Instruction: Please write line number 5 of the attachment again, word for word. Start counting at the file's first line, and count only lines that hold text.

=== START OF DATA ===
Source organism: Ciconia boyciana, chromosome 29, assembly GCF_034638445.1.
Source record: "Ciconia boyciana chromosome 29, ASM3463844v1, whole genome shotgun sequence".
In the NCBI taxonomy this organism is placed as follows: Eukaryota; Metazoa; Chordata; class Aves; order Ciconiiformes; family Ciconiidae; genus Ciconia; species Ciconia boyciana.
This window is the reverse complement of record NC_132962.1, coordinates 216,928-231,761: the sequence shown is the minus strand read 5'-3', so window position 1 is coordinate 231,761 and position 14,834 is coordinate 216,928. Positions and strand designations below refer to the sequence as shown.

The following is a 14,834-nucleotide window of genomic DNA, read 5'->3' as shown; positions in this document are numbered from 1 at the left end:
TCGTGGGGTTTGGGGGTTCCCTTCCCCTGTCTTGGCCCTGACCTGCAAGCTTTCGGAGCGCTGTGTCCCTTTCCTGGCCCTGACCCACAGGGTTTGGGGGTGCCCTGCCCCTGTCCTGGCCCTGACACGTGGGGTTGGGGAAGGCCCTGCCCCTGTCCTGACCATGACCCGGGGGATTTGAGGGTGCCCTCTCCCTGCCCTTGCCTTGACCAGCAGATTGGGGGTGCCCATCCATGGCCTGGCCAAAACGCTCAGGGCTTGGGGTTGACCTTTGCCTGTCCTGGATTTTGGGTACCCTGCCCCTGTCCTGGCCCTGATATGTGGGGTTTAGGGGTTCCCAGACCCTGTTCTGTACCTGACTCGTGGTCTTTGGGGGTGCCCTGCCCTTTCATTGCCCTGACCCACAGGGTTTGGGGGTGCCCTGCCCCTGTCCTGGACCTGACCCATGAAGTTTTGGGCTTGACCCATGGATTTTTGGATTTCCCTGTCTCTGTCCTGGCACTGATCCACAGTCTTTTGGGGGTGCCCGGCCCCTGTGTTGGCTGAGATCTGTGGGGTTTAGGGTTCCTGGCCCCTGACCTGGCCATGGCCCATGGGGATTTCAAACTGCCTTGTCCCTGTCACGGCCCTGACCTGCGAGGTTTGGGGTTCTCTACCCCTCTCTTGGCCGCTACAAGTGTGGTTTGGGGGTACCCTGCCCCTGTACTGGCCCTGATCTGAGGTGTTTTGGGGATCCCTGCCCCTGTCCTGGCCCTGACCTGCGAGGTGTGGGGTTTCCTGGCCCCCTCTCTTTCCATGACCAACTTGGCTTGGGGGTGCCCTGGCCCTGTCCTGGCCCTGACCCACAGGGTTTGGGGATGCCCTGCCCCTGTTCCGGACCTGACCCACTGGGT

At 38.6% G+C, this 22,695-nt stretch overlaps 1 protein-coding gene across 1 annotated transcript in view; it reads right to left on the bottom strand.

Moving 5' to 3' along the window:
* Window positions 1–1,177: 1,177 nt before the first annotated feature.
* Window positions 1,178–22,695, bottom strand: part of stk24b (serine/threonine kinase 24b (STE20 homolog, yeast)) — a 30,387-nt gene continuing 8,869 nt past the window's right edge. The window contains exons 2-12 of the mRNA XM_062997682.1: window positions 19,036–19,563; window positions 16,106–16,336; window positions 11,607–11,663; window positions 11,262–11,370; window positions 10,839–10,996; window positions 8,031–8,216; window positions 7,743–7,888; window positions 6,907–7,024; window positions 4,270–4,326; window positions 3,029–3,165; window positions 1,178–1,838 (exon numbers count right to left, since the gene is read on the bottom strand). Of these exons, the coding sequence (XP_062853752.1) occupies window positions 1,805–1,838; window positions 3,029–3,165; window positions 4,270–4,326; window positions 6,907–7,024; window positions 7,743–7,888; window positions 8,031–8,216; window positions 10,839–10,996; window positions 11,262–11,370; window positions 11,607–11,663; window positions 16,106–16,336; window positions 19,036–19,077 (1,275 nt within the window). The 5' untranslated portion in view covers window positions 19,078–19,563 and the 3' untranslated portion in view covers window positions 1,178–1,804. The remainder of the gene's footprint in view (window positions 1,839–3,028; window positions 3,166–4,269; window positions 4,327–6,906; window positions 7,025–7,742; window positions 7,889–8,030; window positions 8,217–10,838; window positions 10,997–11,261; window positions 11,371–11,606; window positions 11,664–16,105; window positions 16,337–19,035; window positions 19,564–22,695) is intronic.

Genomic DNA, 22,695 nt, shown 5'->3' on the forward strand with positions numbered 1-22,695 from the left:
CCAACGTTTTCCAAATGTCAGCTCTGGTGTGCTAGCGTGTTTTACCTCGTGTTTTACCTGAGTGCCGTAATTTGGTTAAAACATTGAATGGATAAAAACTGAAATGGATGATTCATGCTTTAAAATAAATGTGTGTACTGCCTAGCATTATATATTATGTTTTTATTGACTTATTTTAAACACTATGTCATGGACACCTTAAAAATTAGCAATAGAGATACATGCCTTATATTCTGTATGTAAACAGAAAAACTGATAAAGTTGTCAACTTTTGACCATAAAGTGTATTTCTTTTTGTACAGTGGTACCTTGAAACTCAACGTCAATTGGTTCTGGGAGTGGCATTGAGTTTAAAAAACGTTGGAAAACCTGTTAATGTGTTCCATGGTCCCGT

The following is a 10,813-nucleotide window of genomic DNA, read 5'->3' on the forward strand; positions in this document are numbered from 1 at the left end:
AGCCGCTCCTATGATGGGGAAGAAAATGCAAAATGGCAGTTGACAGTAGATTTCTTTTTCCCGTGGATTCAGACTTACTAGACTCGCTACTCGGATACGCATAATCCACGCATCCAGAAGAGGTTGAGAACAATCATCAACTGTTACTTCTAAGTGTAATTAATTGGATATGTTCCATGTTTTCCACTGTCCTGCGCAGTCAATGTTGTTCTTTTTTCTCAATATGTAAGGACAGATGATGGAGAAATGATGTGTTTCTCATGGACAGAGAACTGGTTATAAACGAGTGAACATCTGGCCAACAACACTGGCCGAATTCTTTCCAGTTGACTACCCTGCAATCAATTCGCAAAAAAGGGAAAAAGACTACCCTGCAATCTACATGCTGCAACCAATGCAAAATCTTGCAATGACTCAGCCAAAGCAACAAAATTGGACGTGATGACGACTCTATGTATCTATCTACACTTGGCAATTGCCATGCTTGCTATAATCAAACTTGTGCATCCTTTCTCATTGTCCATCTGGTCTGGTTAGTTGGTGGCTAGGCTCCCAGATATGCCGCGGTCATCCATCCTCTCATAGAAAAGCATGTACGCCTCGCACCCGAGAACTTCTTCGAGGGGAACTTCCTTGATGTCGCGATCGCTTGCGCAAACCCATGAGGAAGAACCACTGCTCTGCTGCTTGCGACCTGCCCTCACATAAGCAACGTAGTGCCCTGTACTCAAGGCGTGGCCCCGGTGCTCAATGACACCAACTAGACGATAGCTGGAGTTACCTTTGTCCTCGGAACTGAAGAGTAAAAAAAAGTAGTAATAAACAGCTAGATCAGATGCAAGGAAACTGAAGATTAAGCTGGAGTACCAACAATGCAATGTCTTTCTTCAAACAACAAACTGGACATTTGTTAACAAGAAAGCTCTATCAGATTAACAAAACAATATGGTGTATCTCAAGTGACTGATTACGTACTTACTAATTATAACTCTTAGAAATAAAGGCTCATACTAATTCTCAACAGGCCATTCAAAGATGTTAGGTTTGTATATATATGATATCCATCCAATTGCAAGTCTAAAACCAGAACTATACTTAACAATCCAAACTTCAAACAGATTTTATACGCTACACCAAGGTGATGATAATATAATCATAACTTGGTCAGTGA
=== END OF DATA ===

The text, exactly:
The following is a 14,834-nucleotide window of genomic DNA, read 5'->3' as shown; positions in this document are numbered from 1 at the left end: